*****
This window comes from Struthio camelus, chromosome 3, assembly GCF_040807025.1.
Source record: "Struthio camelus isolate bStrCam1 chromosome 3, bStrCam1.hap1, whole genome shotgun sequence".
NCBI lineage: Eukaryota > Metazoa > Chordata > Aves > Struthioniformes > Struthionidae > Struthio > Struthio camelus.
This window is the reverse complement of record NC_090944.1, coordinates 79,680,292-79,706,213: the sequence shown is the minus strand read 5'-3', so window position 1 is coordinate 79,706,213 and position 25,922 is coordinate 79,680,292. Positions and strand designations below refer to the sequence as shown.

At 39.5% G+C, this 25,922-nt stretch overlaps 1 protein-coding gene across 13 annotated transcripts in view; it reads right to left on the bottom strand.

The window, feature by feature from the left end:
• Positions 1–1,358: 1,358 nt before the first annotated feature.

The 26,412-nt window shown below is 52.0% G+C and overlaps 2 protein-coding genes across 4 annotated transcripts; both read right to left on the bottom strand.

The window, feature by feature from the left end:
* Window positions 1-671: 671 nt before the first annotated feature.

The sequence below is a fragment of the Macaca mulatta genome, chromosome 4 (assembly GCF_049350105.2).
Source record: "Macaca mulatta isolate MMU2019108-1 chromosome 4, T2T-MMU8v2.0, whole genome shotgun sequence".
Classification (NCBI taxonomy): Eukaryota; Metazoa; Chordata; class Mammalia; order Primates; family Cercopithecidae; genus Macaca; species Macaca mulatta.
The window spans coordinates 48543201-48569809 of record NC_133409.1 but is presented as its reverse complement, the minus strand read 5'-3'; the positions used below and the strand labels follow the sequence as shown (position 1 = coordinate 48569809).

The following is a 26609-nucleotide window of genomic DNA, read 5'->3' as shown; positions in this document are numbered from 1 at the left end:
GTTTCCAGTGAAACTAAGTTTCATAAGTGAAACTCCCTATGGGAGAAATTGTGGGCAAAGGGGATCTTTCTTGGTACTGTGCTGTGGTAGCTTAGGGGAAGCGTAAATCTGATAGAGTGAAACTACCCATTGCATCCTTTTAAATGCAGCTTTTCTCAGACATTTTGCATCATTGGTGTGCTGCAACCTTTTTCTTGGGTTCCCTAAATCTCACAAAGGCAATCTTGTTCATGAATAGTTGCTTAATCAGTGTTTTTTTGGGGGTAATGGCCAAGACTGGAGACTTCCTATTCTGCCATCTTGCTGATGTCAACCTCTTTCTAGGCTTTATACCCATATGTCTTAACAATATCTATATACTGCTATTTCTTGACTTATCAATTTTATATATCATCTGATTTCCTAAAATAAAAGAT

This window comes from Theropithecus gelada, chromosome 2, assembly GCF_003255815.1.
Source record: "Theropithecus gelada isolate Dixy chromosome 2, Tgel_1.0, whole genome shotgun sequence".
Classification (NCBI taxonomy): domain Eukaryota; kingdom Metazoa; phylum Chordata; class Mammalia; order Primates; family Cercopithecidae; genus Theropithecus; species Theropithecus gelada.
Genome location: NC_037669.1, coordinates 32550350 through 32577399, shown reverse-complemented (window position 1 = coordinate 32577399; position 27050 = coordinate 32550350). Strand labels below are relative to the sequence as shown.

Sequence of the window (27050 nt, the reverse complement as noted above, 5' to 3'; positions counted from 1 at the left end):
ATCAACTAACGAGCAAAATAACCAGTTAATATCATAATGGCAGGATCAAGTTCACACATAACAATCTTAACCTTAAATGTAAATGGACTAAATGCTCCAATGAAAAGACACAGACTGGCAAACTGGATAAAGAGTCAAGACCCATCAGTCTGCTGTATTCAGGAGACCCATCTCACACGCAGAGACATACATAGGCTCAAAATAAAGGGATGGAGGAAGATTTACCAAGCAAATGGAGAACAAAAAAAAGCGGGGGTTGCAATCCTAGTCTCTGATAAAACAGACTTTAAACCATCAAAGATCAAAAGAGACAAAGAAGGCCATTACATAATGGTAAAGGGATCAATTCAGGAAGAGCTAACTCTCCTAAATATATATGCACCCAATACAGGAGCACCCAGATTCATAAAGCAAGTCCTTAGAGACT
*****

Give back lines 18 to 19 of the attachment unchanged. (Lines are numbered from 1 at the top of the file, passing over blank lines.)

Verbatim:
Source record: "Theropithecus gelada isolate Dixy chromosome 2, Tgel_1.0, whole genome shotgun sequence".
Classification (NCBI taxonomy): domain Eukaryota; kingdom Metazoa; phylum Chordata; class Mammalia; order Primates; family Cercopithecidae; genus Theropithecus; species Theropithecus gelada.